New evidence finds there has been a dramatic increase in the exploitation of domestic workers in the UK since changes were made to restrict the terms of the Overseas Domestic Worker visa in 2012.  

UK charity Kalayaan, which offers advice, advocacy and support services to migrant domestic workers, published the figures on International Domestic Workers Day.  

The charity described the evidence as ‘damning’. Their report says: “[The evidence…demonstrates that instances of abuse rose significantly following changes to the visa made in 2012 which restricted the ability of workers to change employers without restriction. Further changes to the visa terms introduced in 2016 have made little difference.”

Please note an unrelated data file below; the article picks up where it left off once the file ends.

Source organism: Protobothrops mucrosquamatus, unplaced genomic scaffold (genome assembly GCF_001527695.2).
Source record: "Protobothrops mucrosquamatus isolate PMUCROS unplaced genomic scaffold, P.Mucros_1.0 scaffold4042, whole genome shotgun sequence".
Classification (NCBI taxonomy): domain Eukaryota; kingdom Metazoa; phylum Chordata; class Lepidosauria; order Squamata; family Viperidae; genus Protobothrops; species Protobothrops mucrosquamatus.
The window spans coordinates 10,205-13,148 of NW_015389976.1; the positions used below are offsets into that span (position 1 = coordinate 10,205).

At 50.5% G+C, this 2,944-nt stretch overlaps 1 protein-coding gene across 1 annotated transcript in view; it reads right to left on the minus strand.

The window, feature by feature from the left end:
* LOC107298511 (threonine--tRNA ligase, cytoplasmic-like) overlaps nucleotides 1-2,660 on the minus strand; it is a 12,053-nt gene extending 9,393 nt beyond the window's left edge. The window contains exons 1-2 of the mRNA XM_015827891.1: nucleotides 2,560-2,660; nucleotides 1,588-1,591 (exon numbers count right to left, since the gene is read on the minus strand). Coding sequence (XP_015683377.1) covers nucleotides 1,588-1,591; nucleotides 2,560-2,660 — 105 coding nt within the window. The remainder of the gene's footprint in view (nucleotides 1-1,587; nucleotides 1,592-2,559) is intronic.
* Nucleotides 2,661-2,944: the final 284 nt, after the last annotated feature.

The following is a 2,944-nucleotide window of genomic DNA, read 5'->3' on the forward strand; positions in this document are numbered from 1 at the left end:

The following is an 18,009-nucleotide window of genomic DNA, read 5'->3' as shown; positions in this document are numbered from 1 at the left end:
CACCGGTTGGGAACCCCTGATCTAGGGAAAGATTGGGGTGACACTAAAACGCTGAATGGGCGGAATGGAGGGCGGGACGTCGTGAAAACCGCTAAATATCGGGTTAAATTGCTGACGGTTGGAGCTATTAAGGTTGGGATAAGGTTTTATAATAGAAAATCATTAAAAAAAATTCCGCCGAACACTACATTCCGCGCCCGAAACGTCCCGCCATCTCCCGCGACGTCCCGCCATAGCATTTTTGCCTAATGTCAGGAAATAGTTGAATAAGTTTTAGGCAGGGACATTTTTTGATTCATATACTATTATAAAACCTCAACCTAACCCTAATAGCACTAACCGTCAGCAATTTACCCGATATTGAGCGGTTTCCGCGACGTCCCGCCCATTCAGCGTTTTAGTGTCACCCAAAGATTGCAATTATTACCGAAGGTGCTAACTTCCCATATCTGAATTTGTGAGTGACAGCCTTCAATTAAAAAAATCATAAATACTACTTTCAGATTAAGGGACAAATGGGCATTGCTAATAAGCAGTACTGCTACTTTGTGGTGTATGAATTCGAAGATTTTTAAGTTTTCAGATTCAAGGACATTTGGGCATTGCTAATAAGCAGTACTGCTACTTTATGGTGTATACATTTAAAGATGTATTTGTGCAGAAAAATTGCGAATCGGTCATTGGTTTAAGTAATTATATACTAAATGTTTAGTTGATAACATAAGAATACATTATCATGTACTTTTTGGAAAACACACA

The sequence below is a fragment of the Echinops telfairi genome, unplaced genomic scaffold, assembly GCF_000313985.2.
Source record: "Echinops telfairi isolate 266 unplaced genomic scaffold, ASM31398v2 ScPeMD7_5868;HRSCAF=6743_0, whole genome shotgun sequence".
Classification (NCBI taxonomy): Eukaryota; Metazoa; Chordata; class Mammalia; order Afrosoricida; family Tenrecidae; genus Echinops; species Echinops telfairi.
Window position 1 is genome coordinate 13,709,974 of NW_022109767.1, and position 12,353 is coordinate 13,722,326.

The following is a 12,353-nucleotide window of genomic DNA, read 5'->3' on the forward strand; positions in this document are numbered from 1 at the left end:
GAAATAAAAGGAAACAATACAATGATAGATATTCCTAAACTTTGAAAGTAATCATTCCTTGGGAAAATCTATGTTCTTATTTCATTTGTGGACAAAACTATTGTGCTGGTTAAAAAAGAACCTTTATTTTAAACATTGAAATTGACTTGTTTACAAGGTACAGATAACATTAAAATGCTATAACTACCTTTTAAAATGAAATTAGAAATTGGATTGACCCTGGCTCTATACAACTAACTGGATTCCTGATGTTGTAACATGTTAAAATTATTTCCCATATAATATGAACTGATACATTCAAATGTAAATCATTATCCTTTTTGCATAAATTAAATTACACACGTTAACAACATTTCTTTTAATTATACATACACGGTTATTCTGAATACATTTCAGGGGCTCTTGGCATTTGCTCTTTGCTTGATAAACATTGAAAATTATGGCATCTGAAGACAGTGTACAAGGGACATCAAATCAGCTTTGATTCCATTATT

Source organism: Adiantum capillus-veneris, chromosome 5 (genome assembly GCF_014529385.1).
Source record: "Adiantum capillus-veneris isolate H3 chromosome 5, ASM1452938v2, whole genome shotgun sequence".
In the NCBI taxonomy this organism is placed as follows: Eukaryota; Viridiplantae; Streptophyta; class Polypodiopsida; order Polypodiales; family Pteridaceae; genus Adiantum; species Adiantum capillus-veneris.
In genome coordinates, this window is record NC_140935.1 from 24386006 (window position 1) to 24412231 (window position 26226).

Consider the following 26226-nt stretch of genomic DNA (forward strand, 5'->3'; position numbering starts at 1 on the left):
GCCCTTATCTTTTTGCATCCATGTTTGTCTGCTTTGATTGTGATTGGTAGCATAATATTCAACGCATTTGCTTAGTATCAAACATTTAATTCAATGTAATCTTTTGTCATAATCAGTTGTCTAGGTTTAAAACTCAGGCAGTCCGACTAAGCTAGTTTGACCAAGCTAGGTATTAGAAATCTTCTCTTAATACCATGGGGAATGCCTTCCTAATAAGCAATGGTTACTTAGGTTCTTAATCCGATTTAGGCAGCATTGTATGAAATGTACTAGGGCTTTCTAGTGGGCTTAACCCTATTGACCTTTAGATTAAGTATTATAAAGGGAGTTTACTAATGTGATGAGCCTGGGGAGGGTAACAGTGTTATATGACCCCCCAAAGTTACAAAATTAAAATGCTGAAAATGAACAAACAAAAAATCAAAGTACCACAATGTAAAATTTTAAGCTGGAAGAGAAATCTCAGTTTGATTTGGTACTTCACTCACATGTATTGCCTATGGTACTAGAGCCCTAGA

Figures published in Kalayaan’s report found that 14% of workers issued a visa prior to 6 April 2012 presented with indicators of trafficking. This rose to 40% of the workers issued a visa after 6 April 2012 and 41% of the workers issued a visa after 6 April 2016.  

The figures are based on reports by 2,080 workers who registered with the charity between 2008 and 2024.  

Other data highlighted in the report includes:  

  • 47% of workers issued a visa prior to 6 April 2012 did not have access to their passport in the UK. This rose to 73% of workers issued a visa after 6 April 2012 and 6 April 2016 respectively  
  • 47% of workers issued a visa prior to 6 April 2012 were not allowed out of their employer’s property alone, compared with 69% of workers issued a visa after 6 April 2012 and 6 April 2016 respectively